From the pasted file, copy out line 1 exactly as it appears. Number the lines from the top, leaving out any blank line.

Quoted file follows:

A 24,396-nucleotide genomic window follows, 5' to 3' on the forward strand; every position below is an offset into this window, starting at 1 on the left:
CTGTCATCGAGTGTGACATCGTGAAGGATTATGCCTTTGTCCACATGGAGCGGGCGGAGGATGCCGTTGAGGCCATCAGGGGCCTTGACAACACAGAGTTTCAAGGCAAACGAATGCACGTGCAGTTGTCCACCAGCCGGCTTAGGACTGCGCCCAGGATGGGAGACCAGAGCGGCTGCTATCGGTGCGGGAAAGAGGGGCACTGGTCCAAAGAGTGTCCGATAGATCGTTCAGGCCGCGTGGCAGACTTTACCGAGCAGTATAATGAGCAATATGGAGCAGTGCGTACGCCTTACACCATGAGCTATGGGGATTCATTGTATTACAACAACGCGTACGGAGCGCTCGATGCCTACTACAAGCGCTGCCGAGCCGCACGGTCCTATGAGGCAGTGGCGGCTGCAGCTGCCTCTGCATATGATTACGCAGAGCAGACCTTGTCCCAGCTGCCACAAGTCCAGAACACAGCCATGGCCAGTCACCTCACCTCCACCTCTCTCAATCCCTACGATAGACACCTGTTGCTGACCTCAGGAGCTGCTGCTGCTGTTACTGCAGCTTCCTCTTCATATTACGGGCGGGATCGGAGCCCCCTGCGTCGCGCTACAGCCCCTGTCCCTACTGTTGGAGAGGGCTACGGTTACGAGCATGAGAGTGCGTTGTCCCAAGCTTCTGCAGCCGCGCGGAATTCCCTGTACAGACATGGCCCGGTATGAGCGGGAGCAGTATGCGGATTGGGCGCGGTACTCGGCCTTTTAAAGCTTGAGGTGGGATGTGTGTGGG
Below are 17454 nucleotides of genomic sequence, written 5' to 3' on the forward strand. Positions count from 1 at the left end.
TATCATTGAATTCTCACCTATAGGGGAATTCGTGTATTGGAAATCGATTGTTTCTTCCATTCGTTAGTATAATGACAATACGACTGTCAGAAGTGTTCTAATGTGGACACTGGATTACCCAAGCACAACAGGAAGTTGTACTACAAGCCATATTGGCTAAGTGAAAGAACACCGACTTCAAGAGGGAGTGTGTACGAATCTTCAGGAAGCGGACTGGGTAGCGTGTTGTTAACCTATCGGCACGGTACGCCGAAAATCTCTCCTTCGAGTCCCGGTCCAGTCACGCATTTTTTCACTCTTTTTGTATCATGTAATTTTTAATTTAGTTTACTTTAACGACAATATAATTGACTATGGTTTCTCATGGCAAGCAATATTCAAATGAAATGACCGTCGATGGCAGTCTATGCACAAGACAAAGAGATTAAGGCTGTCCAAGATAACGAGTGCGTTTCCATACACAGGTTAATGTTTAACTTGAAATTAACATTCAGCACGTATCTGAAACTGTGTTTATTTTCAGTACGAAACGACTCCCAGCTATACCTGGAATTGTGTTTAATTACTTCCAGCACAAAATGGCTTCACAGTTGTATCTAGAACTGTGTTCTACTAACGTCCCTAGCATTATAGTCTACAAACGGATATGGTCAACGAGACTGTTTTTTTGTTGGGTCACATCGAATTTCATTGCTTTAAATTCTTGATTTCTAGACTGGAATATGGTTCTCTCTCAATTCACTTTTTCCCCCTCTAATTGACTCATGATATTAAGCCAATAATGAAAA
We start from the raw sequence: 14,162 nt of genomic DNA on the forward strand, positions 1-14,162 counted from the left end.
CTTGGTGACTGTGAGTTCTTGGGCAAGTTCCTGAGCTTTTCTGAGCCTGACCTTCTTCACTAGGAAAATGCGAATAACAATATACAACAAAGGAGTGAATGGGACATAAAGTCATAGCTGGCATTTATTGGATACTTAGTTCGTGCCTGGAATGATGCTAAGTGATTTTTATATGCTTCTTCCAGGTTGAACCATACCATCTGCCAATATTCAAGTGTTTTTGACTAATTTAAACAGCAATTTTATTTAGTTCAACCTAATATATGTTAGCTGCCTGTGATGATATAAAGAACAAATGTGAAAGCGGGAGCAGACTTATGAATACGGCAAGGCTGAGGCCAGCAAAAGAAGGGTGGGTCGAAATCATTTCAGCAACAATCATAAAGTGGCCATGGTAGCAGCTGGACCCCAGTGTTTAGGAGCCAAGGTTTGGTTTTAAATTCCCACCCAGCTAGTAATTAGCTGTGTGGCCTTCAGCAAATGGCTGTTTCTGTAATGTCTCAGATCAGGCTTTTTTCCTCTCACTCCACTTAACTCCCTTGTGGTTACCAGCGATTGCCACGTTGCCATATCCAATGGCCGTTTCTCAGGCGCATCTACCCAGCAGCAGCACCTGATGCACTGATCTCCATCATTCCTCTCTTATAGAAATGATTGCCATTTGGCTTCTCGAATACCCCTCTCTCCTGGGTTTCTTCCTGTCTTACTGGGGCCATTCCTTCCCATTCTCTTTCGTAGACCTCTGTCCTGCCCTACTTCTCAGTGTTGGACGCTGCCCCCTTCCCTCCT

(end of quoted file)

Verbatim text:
A 24,396-nucleotide genomic window follows, 5' to 3' on the forward strand; every position below is an offset into this window, starting at 1 on the left: